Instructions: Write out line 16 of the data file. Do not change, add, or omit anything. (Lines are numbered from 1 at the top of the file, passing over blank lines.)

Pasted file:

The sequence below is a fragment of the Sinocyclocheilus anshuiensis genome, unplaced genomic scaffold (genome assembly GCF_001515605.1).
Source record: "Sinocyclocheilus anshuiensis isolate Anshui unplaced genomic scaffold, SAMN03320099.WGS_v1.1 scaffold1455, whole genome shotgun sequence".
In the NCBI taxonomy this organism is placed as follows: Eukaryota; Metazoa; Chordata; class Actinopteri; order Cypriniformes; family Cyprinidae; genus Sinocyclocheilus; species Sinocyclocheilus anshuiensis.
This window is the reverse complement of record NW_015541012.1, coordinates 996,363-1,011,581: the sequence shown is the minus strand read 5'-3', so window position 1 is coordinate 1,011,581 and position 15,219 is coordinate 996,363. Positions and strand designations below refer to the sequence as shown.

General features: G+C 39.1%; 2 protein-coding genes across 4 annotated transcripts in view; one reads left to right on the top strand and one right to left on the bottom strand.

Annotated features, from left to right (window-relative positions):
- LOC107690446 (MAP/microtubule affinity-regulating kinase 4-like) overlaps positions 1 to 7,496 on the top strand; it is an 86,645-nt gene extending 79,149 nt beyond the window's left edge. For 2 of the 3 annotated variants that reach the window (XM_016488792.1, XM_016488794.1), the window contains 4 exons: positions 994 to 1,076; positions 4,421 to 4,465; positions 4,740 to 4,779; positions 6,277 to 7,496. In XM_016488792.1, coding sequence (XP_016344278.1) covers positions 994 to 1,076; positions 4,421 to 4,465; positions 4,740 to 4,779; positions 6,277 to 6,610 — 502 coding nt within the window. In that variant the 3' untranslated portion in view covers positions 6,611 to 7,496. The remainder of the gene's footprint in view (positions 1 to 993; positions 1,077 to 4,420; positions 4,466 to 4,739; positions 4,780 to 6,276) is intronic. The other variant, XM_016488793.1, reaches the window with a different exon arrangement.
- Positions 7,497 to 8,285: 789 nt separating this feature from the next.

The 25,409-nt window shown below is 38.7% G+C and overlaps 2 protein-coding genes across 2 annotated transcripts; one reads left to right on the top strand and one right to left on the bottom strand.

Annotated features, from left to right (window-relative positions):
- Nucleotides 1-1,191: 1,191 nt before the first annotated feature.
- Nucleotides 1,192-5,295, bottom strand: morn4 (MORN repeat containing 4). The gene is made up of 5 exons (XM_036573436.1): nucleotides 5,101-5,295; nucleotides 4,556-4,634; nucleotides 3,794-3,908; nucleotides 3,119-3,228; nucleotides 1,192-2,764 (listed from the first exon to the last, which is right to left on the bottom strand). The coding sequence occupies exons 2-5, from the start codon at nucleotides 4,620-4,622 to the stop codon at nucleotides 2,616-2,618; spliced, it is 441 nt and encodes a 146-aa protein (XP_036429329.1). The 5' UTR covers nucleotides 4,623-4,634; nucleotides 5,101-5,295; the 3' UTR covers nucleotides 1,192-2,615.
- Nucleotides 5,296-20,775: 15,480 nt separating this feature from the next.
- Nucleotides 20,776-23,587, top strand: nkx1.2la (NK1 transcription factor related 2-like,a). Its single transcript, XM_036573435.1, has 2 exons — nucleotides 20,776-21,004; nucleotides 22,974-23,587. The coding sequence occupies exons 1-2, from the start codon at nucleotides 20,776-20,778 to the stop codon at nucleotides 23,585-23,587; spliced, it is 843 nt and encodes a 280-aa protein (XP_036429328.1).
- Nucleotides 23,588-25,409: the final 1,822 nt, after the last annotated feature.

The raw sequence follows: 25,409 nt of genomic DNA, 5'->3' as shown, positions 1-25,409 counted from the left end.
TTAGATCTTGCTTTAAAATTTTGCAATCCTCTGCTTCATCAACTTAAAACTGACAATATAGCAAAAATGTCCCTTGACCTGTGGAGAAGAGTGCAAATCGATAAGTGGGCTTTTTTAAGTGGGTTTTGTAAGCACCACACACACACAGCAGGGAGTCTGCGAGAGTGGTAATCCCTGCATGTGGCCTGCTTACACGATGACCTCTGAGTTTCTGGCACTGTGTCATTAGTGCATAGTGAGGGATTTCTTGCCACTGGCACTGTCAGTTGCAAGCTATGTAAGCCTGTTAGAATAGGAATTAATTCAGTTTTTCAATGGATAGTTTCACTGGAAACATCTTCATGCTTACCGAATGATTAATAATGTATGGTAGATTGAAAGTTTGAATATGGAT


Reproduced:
The raw sequence follows: 25,409 nt of genomic DNA, 5'->3' as shown, positions 1-25,409 counted from the left end.